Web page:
AOL Chief Tim Armstrong to Take the “Oath” at Yahoo under Verizon Umbrella

Yahoo Verizon Oath

Oath: A Verizon Company – that’s the name Verizon is giving its new unit that will comprise AOL and purchased Yahoo assets. CEO of AOL, Tim Armstrong, will take over as the new chief of the new Verizon company in Summer 2017, according to a Tweet from Armstrong.

As expected, ex-Yahoo CEO Marissa Mayer will not be joining Oath in any capacity. The announcement from Armstrong seems to have been made prematurely, since Verizon itself is yet to announce the newly-formed spin-off.

Obviously, the announcing of the name sparked off a barrage of comments deriding the name, some even suggesting that it sounded too much like “OAuth”, the open standard for accessing websites or applications. Not too cryptic to understand if you’ve been following the security breaches at Yahoo over the past several years.

I guess the folks at Verizon – or maybe it was Armstrong that came up with the name – thought it was a ‘good, solid, reliable and trustworthy’ name that attempted to gloss over the multiple security breaches at Yahoo that he is now saddled with? Or perhaps Verizon is trying to preserve its own good name, effectively de-linking Yahoo while enjoying the fruits of its labor?

Whatever the reason, Oath: A Verizon Company doesn’t really have a ring to it. Here’s an interesting list of some of the world’s most, shall we say awkward, company names?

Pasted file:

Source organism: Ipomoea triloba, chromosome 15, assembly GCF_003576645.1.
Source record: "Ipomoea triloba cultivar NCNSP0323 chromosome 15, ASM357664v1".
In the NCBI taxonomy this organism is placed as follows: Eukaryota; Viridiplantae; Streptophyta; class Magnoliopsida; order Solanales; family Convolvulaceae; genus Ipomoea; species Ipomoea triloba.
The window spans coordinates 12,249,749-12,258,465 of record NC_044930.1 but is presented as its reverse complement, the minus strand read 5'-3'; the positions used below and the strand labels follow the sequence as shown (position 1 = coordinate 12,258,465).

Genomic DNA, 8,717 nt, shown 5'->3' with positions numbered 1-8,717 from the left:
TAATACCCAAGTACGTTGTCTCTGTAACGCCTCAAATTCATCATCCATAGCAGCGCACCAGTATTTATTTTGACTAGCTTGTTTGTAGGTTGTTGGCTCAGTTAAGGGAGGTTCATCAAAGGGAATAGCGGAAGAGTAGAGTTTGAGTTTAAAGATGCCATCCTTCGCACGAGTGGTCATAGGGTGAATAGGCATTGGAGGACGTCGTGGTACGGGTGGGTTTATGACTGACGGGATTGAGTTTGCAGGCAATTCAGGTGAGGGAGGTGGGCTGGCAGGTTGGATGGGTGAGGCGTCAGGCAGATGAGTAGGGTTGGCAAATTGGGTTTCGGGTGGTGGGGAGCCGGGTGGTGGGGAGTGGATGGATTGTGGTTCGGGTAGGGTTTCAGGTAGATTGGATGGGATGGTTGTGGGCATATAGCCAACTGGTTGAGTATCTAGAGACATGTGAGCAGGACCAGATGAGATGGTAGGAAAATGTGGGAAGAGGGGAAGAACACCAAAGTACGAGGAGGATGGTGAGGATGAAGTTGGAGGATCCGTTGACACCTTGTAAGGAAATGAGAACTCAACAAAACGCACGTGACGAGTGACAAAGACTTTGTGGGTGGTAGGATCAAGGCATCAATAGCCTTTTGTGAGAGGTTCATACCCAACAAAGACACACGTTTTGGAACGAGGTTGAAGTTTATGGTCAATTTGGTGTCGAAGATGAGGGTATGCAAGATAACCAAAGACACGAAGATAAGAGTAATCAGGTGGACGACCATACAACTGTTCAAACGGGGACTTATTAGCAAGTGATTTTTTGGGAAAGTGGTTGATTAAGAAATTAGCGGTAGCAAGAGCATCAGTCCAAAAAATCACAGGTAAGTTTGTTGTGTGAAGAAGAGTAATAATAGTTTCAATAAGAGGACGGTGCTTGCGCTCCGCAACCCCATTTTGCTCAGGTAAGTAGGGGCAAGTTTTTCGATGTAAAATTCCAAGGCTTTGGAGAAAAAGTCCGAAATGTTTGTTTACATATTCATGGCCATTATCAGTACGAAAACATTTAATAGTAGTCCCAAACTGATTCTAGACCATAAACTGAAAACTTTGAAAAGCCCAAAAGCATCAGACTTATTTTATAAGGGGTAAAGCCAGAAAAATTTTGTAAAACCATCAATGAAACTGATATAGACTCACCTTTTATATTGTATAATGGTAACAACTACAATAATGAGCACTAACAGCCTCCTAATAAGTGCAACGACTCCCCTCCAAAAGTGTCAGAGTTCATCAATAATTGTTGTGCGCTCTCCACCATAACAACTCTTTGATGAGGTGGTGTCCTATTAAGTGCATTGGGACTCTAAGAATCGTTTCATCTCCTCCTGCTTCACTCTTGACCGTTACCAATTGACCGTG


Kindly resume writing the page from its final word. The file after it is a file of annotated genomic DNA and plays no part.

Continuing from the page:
I really loved this one – not even sure it’s genuine…that’s how funny – and apt – it is. Why, they could even be criminal defense attorneys!

To be fair, these guys actually do more for less.

These guys only use ‘light’ oak, btw.

Okay, one last one. I promise.

Well, it’s a lot better than ‘fun but unreliable’ business systems, right?

Alright, enough said. Oath is not a great name. But can it be a great company? Google wasn’t that hot a name when it was launched either, but it is currently the most highly valued brand in America. Yahoo was awkward enough, to be honest. What about Ikea, the swedish modular furniture maker that’s one of the most widely known brands in the world? Did you know they took their name from the first letter of the founder’s full name, and the names of the property and village he was born in – Ingvar Kamprad Elmtaryd Agunnaryd. Very few people would have actually been able to pronounce that name, btw.

The truth is, Armstrong has a massive challenge in front of him, handling over 20 different business units and more than a billion customers. We don’t even know how many of them will survive intact over the next few years – BUs or customers, for that matter. The discounted-from-$4.8-billion purchase price may make business sense, but it brings with it several unresolved issues, not to mention a mess of a conglomerate with so many overlapping businesses.

As for making fun of the name Oath, that’ll blow over in a day or two. It’s the part after that that’s going to be really challenging.

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